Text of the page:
I recently decided that some form of strong verificationism is correct - that beliefs that don't constrain expectation are meaningless (with some caveats). After reaching this conclusion, I went back and read EY's posts on the topic, and found that it didn't really address the strong version of the argument. This post consists of two parts - first, the positive case for verificationism, and second, responding to EY's argument against it.
The case fo... (Read more)
Sometimes there's a concept that can be difficult to understand when entangle with everything else that needs to be understood about our physics.
If you isolate that concept in a simpler universe, it makes it easier to explain how the concept works.
What are such examples?
(I feel like I asked a similar question somewhere at some point, but can't find it)
I have heard from several friends I trust that Wirecutter is no longer very reliable since being acquired by the New York Times in 2016, and that their Wirecutter-advised purchases have become pretty mediocre in the last year or two.
I'd be interested in people making some of that case, as answers to this post, including things like talking about purchases they made or basic errors they found in the reviews, as I don't have strong, publicly verifiable evidence on this at the minute.
This is a biased post, I'm writing this with the hope of helping propagate this info if it's true, which I suspect... (Read more)
Cross-posted, as always, from Putanumonit.
I have written many posts in the shape of giving life advice. I hear back from readers who take it and those who refuse it. Either is good — I’m just a guy on the internet, to be consumed as part of a balanced diet of opinions.
But occasionally I hear: who are you to give life advice, your own life is so perfect! This sounds strange at first. If you think I’ve got life figured out, wouldn’t you want my advice? I think what they mean is that I haven’t had to overcome the hardships they have, hostile people and adverse circumstances.
I talk quite ofte... (Read more)
Here are some somewhat unconnected unconfident thoughts on criticism that I’ve been thinking about recently.
A while ago, when I started having one-on-ones with people I was managing, I went into the meetings with a list of questions I was going to ask them. After the meetings, I’d look at my notes and realize that almost all the value of the meeting came from the part where I asked them what the worst parts of their current work situation were and what the biggest mistakes I was making as a manager were.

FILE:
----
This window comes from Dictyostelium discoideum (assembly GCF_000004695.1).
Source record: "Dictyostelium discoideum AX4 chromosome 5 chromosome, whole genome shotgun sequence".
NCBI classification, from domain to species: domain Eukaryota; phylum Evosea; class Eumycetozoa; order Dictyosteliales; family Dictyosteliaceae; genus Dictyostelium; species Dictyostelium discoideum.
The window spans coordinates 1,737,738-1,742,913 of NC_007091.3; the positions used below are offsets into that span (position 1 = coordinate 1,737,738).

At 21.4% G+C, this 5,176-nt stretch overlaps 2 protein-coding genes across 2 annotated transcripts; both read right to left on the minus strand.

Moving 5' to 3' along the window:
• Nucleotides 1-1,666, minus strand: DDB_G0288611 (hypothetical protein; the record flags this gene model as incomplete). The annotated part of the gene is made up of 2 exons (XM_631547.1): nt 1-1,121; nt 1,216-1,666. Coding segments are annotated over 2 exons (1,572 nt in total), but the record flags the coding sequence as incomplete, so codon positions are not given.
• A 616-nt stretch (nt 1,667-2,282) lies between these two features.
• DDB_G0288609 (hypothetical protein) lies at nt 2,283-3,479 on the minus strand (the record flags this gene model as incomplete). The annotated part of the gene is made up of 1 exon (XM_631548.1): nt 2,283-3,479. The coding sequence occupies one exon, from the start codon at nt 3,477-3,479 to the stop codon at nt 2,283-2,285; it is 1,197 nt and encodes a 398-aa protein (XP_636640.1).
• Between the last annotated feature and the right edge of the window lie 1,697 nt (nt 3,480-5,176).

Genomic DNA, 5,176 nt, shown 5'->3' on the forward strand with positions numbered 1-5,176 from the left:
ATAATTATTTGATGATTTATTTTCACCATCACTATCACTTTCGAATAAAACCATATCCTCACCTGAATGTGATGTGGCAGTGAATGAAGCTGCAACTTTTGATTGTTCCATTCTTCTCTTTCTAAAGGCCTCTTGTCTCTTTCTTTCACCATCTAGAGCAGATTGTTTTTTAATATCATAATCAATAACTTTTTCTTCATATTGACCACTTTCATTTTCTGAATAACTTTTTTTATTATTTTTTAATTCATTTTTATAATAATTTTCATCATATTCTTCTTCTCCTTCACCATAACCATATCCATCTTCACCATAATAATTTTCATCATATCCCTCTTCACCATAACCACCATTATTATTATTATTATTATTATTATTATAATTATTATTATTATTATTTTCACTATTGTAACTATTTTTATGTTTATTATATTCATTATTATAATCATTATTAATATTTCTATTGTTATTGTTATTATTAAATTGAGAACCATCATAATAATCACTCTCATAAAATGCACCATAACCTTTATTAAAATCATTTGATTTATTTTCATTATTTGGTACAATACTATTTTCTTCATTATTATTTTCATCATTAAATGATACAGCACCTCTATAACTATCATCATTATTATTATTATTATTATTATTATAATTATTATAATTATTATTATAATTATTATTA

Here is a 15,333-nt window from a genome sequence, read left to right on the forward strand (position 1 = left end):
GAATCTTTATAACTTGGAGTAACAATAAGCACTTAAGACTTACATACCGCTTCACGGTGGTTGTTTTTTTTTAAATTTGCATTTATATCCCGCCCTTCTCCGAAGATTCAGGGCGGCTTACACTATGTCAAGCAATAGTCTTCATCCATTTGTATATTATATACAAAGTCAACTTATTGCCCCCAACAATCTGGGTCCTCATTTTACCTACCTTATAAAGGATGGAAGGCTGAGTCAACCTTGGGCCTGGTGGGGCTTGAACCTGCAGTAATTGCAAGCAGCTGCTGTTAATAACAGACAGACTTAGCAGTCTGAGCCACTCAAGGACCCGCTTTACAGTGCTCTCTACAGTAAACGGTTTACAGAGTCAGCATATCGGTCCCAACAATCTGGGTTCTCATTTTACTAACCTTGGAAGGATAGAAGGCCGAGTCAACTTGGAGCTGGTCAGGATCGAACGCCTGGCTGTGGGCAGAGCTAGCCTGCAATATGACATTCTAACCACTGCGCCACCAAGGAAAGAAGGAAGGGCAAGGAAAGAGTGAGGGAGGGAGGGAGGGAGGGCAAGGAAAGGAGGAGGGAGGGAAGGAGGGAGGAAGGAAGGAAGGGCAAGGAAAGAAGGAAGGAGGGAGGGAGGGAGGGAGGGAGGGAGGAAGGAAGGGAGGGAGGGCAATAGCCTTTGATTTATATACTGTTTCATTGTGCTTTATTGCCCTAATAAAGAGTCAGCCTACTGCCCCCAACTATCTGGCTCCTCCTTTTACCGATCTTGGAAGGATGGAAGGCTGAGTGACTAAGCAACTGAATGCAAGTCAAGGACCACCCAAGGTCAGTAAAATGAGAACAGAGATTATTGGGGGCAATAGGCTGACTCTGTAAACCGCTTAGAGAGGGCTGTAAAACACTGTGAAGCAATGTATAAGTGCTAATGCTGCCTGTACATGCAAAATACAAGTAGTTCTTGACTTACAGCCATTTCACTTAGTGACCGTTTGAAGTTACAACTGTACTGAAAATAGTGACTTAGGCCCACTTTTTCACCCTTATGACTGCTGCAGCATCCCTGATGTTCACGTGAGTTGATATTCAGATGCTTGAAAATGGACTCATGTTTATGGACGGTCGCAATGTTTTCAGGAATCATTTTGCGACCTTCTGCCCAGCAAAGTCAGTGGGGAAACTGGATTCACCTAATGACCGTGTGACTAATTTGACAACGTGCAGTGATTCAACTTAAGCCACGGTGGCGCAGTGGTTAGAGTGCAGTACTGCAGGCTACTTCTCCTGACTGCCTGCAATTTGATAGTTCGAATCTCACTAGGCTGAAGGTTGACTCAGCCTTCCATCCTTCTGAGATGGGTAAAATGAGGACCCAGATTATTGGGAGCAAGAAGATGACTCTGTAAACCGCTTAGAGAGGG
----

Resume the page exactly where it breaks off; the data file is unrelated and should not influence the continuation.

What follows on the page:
I started thinking that almost the whole point of meetings like that is to... (Read more)
This is a link post for:
(This is a basic point about utility theory which many will already be familiar with. I draw some non-obvious conclusions which may be of interest to you even if you think you know this from the title -- but the main point is to communicate the basics. I'm posting it to the alignment forum because I've heard misunderstandings of this from some in the AI alignment research community.)
I will first give the basic argument that the utility quantities of different agents aren't directly comparable, and a few important consequences of this. I'll then spend the rest of the post discussing what to do ... (Read more)
So I really appreciate the lessons I've learned from "Rationality", but I wish I had learned them earlier in life. We are now homeschooling my kids, and I want to volunteer to teach my kids plus others who are interested lessons about thinking rationally.
Does anyone have recommendations on how to put together a curriculum which gets at the core ideas of rationality, but is oriented towards young kids? Some criteria:
Children will likely range from 7-11, meaning they should be simple concepts and require very little prior knowledge and only the simplest math.
Lessons should be int... (Read more)
The 4th edition of Artificial Intelligence: A Modern Approach came out this year. While the 3rd edition published in 2009 mentions the Singularity and existential risk, it's notable how much the 4th edition gives the alignment problem front-and-center attention as part of the introductory material (speaking in the authorial voice, not just "I.J. Good (1965) says this, Yudkowsky (2008) says that, Omohundro (2008) says t... (Read more)